The usual reason given for pushing for a minimum price, is that it would reduce alcohol consumption across the whole of society and thus reduce problematic drinking. Dr No, shows us why it's always a good idea to think things through.
The main problem I have with my theory, was that a minimum price would hit the poorest in society hardest. Turns out if you think about a minimum price, there are other, more serious problems with it. Most of the studies used to show that a drop in societal drinking levels will reduce problematic drinking rely on numerous assumptions - few of which have actually been verified. The biggest one assumes that heavy drinkers are just as likely to reduce their drinking as someone who's not a particular heavy drinker. If you think about it though, a heavy drinker is going to be more attached to their booze and thus are more likely to attempt to compensate for increased prices. Which means, amongst the poor, increased pressure on food, bills and rent budgets, i.e. it would just make things worse.
Combine that with the fact that the extra money probably would go back to the manufacturers or liquor stores rather than going towards improving the quality and I think the minimum price argument gets shot down in flames. Or at least until we get some proper studies done that aren't based on a bunch of unsubstantiated assumptions.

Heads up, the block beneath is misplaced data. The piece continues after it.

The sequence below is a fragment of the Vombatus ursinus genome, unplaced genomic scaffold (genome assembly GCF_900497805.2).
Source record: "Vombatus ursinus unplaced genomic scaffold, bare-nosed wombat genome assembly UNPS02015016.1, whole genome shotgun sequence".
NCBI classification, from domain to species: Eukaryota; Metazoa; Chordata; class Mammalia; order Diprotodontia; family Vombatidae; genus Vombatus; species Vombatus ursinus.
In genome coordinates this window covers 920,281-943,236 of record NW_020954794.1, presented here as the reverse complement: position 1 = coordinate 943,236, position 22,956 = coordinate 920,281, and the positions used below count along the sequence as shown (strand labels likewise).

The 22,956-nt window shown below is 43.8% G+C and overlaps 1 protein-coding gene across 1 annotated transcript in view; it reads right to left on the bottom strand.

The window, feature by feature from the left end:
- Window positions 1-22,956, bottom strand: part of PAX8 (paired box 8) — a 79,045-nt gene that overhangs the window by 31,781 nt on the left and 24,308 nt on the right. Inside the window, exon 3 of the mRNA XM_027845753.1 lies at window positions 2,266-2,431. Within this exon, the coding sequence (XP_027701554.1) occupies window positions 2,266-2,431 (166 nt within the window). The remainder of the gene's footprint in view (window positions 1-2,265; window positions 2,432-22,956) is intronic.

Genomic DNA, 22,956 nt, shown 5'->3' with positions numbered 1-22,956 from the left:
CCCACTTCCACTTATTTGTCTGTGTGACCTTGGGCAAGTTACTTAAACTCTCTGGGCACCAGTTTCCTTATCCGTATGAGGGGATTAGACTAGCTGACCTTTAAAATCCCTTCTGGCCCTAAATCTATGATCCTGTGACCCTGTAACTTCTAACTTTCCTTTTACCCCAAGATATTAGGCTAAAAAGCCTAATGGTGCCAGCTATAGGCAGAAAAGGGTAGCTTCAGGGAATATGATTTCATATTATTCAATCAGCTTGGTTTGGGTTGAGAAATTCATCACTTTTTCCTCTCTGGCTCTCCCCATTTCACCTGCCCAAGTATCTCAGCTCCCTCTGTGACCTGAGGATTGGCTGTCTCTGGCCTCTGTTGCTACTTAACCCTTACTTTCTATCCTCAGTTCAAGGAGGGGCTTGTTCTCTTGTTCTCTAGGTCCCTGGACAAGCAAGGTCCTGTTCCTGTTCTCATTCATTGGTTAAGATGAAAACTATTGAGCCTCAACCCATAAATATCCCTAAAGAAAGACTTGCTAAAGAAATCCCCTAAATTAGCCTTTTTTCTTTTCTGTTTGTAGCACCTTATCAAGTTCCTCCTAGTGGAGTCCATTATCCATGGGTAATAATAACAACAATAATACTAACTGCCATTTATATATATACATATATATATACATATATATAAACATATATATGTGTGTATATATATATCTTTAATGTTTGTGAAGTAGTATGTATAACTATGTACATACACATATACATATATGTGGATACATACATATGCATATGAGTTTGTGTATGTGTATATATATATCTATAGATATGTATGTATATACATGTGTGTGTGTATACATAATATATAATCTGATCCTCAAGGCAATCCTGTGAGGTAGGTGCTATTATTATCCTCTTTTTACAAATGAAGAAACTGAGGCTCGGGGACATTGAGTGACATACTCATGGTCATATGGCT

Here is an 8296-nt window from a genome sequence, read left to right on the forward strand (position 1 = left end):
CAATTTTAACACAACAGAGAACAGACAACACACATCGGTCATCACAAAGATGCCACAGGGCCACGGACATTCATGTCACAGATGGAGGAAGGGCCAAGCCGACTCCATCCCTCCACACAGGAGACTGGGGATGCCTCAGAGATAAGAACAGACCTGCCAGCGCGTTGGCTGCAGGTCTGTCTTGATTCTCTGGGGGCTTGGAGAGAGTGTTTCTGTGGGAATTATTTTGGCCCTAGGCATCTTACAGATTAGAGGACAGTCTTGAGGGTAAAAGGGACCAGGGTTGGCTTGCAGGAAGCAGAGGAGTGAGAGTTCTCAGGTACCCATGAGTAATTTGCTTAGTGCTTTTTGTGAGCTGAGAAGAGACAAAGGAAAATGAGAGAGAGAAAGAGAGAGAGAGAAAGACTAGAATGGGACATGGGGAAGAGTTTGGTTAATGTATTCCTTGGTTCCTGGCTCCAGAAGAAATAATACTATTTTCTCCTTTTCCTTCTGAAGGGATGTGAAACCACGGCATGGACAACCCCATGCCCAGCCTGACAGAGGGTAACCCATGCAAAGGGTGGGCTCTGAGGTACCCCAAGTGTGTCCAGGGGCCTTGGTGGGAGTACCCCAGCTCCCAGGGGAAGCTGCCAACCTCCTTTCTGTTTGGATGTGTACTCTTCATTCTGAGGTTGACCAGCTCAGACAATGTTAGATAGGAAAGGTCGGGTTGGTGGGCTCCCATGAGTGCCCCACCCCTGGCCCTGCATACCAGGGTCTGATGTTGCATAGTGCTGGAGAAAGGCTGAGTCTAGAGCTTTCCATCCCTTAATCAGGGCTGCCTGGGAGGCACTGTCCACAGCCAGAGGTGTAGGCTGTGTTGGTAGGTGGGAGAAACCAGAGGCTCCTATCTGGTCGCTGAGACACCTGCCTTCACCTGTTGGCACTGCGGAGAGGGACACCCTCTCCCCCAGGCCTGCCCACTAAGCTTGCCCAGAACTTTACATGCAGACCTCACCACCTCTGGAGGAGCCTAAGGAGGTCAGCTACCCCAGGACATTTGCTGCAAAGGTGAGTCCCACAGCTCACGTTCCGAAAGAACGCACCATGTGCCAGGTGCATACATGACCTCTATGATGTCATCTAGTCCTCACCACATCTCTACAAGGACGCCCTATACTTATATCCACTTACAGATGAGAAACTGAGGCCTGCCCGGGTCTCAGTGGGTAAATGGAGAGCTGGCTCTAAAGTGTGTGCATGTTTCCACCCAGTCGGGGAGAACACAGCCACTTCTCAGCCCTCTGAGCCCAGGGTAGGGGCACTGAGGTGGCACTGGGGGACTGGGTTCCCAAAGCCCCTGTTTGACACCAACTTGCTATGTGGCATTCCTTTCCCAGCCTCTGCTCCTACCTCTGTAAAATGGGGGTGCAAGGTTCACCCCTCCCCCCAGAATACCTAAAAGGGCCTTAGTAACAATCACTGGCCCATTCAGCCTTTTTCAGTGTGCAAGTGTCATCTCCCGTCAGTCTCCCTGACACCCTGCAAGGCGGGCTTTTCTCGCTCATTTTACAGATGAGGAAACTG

Wednesday, January 11, 2012

Waking up.

My last post was on Cory Doctorow's proposing that the reason governments have had trouble interacting with Occupy and various uprisings around the world is that they are a new kind of protest rather than a continuation of the old forms. Things are so flexible now that the organization part of protests is being subsumed into the background. Governments and media have not yet learned how to talk about protests that are so flexible.

Parallels were drawn with Anonymous. I'm not sure why, but I ended up listening to this podcast. It's a discussion of Anonymous's recent hack of the security firm Stratfor, a firm that has a great deal to do with the American security industry. there's a quote from a spokesperson for Anonymous, characterizing themselves as an idea rather than a group. Yes, there's something odd about a group that says they are not a group having a spokesperson. Aside from that though, it's a good discussion that illustrates the theory that Anonymous is an idea. Whatever core of organization there might have been, given that anyone can call themselves Anonymous, is now not the whole of the movement.